The prognosis for prostate cancer depends on how far the cancer has spread once the doctor detects the disease, according to WebMD. Doctors use one of four stages to describe how advanced prostate cancer has become in a patient. Stage I has the best prognosis, and Stage IV has the worst. Better prognoses depend on the location of prostate cancer.
WebMD explains that during Stage I prostate cancer, the tumor is so small it cannot be seen on imaging scans or felt during an exam. The cancer is localized to the prostate only. During Stage II, the tumor is larger but remains in the prostate. The local stage of prostate cancer has a nearly 100 percent chance of survival for the next five years, according to the American Cancer Society as of September 2014. Four out of five prostate cancers are detected during the local stage of the disease, or during Stage I and II.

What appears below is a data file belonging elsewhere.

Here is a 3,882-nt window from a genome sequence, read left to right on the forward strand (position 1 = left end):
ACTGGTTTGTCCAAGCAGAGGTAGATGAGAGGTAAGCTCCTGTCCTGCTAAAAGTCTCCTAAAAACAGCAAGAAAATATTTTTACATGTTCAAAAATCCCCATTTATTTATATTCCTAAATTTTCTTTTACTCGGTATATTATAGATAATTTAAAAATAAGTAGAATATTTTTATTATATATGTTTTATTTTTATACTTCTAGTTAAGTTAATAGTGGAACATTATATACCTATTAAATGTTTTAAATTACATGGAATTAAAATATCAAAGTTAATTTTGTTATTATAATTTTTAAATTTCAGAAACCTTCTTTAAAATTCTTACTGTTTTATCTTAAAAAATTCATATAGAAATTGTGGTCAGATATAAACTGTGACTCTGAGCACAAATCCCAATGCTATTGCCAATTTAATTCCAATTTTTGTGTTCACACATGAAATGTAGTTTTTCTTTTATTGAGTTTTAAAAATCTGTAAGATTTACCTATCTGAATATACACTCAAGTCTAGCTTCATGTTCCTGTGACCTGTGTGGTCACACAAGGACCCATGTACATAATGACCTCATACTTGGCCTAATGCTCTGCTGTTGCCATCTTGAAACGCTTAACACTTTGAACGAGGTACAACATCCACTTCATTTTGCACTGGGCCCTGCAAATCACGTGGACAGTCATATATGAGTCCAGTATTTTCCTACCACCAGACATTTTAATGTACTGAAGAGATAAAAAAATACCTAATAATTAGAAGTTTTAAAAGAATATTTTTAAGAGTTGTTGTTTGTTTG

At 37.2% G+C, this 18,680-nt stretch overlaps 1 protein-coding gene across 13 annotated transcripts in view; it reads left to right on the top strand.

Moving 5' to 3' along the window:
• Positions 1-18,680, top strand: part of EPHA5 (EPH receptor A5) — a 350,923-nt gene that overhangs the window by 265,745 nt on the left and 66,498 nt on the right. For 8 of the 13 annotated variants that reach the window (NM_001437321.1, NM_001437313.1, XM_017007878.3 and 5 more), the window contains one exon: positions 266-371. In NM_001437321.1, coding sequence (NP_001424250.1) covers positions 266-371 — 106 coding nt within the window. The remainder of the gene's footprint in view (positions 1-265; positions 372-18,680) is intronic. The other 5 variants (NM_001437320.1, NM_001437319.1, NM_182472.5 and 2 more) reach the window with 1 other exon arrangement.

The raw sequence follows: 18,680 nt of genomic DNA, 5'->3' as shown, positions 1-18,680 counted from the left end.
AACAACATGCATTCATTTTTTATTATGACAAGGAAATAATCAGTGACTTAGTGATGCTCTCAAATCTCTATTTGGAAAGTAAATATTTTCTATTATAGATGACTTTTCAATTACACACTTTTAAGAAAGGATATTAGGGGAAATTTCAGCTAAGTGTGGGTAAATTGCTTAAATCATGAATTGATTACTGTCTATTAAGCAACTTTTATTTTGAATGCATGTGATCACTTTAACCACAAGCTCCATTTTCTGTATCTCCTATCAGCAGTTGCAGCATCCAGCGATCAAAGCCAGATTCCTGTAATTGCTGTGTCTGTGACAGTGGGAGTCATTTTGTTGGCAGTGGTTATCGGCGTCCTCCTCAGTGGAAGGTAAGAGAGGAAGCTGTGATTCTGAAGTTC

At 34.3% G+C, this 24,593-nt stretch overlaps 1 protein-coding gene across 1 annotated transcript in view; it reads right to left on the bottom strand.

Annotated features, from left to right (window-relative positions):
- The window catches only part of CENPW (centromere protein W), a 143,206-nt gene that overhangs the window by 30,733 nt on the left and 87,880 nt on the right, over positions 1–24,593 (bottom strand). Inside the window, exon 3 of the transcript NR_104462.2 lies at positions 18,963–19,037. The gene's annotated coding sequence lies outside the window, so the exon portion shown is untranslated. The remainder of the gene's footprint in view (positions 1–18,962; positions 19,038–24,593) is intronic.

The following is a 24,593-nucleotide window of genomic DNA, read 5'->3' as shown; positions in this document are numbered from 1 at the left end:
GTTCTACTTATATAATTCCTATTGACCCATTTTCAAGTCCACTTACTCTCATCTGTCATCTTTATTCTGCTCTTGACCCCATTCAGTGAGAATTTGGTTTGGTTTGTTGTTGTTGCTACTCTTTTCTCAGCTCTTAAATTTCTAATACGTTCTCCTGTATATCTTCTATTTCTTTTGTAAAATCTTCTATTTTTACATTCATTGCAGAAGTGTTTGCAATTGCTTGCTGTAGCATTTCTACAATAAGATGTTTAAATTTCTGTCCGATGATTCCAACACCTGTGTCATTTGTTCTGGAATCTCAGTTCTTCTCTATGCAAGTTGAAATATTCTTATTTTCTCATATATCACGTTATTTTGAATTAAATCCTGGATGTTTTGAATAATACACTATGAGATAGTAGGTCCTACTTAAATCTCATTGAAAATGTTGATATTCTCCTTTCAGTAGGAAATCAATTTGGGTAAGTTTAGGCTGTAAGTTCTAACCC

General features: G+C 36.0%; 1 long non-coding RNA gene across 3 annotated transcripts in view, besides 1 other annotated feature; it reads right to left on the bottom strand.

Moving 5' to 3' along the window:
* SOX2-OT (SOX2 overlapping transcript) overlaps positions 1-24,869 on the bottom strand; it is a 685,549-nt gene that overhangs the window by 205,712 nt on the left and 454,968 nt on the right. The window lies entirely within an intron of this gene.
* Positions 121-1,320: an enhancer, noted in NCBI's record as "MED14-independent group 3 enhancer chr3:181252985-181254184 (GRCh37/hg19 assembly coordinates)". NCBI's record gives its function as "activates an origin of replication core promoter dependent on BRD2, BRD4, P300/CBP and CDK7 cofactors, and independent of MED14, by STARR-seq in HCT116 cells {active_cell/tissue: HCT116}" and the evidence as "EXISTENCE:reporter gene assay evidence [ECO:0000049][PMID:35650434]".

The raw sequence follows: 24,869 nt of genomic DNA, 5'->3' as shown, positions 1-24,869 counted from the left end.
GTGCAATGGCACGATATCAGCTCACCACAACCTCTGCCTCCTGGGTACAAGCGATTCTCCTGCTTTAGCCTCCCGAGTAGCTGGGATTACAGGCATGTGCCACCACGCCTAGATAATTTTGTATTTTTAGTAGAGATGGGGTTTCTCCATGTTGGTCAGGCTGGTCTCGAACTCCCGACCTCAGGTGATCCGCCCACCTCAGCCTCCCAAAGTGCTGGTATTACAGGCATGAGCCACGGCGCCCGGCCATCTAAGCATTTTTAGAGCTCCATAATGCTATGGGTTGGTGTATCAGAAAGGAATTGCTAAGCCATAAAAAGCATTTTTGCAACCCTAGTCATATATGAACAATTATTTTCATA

Stage III prostate cancer indicates the disease has spread outside the organ but only into surrounding tissue. Also called the regional stage, the ACS explains the five-year survival rate is still nearly 100 percent. Stage IV occurs when prostate cancer has spread to distant organs, bones and lymph nodes. The five-year survival rate is 28 percent for Stage IV patients, as of September 2014.